_{B}, I_{C}is not varying much dependent on V_{CE}but slopes are greater than CE characteristic. The output characteristics can again be divided into three parts.Fig. 3(1) Active Region:In this region collector junction is reverse biased and emitter junction is forward biased. It is the area to the right of V_{CE}= 0.5 V and above I_{B}= 0. In this region transistor current responds most sensitively to I_{B}. If transistor is to be used as an amplifier, it must operate in this region.If a_{dc}is truly constant then I_{C}would be independent of V_{CE}. But because of early effect, a_{dc}increases by 0.1% (0.001) e.g. from 0.995 to 0.996 as V_{CE}increases from a few volts to 10V. Then b_{dc}increases from 0.995 / (1-0.995) = 200 to 0.996 / (1-0.996) = 250 or about 25%. This shows that small change in a reflects large change in b. Therefore the curves are subjected to large variations for the same type of transistors.(2) Cut Off:Cut off in a transistor is given by I_{B}= 0, I_{C}= I_{CO}. A transistor is not at cut off if the base current is simply reduced to zero (open circuited) under this condition,I_{C}= I_{E}= I_{CO}/ ( 1-Î±_{dc}) = I_{CEO}The actual collector current with base open is designated as I_{CEO}. Since even in the neighborhood of cut off, a_{dc}may be as large as 0.9 for Ge, then I_{C}=10 I_{CO}(approximately), at zero base current. Accordingly in order to cut off transistor it is not enough to reduce I_{B}to zero, but it is necessary to reverse bias the emitter junction slightly. It is found that reverse voltage of 0.1 V is sufficient for cut off a transistor. In Si, the a_{dc}is very nearly equal to zero, therefore, I_{C}= I_{CO}. Hence even with I_{B}= 0, I_{C}= I_{E}= I_{CO}so that transistor is very close to cut off.In summary, cut off means I_{E}= 0, I_{C}= I_{CO}, I_{B}= -I_{C}= -I_{CO}, and V_{BE}is a reverse voltage whose magnitude is of the order of 0.1 V for Ge and 0 V for Si.Reverse Collector Saturation Current I_{CBO}:When in a physical transistor emitter current is reduced to zero, then the collector current is known as I_{CBO}(approximately equal to I_{CO}). Reverse collector saturation current I_{CBO}also varies with temperature, avalanche multiplication and variability from sample to sample. Consider the circuit shown infig. 4. V_{BB}is the reverse voltage applied to reduce the emitter current to zero.I_{E}= 0, I_{B}= -I_{CBO}If we require, V_{BE}= - 0.1 VThen - V_{BB}+ I_{CBO}R_{B}< - 0.1 VFig. 4If R_{B}= 100 K, I_{CBO}= 100 m A, Then V_{BB}must be 10.1 Volts. Hence transistor must be capable to withstand this reverse voltage before breakdown voltage exceeds.(3).Saturation Region:In this region both the diodes are forward biased by at least cut in voltage. Since the voltage V_{BE}and V_{BC}across a forward is approximately 0.7 V therefore, V_{CE}= V_{CB}+ V_{BE}= - V_{BC}+ V_{BE}is also few tenths of volts. Hence saturation region is very close to zero voltage axis, where all the current rapidly reduces to zero. In this region the transistor collector current is approximately given by V_{CC}/ R_{ C}and independent of base current. Normal transistor action is last and it acts like a small ohmic resistance.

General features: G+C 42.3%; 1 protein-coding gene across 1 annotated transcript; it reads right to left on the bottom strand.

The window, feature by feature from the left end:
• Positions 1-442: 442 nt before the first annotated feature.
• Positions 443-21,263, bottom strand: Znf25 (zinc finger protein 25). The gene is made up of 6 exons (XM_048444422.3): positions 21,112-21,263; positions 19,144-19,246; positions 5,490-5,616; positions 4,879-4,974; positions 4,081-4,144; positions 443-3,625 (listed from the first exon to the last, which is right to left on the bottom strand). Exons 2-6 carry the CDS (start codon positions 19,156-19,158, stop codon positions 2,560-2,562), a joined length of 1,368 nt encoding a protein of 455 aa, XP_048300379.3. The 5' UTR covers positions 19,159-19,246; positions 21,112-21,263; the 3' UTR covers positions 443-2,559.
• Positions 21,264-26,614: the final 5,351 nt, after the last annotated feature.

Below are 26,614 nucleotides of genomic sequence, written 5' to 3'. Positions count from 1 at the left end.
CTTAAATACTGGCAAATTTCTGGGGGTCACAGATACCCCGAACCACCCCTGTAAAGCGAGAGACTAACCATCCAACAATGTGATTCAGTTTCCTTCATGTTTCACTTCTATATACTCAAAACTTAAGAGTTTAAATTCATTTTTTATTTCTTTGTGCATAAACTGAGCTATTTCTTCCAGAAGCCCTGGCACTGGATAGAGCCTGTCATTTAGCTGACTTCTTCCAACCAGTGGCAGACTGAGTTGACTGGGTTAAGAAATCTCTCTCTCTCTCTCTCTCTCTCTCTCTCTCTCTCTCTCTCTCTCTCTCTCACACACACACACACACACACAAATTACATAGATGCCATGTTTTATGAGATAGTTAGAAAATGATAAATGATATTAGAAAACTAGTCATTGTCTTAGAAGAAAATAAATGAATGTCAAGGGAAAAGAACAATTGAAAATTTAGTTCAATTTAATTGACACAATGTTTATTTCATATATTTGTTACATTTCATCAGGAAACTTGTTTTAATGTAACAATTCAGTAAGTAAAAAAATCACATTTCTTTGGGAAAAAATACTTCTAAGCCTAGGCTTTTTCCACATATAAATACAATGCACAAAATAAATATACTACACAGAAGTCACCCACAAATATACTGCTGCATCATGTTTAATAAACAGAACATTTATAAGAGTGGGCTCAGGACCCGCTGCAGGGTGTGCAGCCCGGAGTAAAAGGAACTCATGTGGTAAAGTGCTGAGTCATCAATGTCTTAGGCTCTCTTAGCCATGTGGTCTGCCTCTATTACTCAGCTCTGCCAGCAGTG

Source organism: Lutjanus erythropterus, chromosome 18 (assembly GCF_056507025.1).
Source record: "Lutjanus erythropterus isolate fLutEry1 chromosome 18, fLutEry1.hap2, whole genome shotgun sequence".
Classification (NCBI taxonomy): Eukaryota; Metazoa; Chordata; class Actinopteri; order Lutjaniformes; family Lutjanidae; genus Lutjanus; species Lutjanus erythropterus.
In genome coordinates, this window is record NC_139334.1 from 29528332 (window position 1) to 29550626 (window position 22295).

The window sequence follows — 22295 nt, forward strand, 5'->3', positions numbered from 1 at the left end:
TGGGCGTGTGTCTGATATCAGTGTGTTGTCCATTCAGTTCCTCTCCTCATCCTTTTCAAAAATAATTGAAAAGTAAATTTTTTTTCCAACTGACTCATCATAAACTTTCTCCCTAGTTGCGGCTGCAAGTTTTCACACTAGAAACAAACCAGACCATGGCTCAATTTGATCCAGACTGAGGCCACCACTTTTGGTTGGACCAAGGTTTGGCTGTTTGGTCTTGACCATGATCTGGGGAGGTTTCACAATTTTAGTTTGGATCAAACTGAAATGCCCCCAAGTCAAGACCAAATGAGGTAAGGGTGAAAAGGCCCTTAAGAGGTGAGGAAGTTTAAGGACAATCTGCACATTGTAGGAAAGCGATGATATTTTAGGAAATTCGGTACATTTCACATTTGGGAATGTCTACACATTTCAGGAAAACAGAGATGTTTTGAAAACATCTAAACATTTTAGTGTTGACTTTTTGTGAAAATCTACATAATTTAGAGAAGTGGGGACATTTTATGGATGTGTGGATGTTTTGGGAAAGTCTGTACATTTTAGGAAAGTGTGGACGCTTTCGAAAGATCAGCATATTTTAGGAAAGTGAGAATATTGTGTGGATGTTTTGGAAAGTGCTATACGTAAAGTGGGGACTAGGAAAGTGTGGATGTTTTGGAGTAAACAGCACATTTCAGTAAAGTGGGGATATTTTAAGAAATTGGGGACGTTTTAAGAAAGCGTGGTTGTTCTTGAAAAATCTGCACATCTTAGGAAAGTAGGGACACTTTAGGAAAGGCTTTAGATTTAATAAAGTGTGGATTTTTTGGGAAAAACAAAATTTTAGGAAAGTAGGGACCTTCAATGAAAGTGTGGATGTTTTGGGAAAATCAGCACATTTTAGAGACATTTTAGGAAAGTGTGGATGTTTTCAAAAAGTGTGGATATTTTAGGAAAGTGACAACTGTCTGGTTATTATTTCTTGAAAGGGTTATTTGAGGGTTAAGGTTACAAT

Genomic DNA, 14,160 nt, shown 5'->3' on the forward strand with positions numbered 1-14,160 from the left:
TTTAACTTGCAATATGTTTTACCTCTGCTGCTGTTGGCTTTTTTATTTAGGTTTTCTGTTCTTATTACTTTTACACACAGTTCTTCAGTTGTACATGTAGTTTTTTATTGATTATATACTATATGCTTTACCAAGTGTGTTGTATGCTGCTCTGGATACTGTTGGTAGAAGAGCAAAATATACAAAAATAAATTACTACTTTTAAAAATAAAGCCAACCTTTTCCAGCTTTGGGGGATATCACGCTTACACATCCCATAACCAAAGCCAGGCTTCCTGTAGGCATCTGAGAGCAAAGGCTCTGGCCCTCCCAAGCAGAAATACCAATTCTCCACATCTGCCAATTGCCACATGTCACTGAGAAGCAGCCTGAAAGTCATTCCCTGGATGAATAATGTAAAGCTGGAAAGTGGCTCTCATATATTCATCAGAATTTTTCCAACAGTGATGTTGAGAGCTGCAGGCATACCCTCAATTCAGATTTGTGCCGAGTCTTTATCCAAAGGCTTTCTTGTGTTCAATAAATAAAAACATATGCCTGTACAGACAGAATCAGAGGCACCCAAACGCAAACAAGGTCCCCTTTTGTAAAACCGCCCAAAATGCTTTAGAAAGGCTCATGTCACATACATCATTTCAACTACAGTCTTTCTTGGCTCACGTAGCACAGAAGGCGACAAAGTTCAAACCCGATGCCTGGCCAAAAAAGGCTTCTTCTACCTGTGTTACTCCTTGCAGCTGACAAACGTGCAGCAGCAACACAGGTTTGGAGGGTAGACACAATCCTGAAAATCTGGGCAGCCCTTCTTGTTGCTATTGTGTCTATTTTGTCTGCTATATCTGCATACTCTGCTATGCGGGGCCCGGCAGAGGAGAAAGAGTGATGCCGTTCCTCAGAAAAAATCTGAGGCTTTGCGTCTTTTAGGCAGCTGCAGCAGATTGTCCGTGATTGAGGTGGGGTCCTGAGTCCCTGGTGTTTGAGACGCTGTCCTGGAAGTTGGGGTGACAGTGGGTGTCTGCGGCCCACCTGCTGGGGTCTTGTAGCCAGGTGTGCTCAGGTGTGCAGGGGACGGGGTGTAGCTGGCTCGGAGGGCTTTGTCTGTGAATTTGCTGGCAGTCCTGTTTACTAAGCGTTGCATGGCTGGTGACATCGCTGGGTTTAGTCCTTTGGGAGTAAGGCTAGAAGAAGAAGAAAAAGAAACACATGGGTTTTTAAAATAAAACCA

**Large Signal Current Gain Î²**_{dc}:-The ratio I_{c}/ I_{B}is defined as transfer ratio or large signal current gain b_{dc}Where I_{C}is the collector current and I_{B}is the base current. The b_{dc}is an indication if how well the transistor works. The typical value of b_{dc}varies from 50 to 300.In terms of h parameters, b_{dc}is known as dc current gain and in designated h_{fE}( b_{dc}= h_{fE}). Knowing the maximum collector current and b_{dc}the minimum base current can be found which will be needed to saturate the transistor.This expression of b_{dc}is defined neglecting reverse leakage current (I_{CO}).Taking reverse leakage current (I_{CO}) into account, the expression for the b_{dc}can be obtained as follows:b_{dc}in terms of a_{dc}is given bySince, I_{CO }= I_{CBO}Cut off of a transistor means I_{E}= 0, then I_{C}= I_{CBO}and I_{B}= - I_{CBO}. Therefore, the above expression b_{dc}gives the collector current increment to the base current change form cut off to I_{B}and hence it represents the large signal current gain of all common emitter transistor.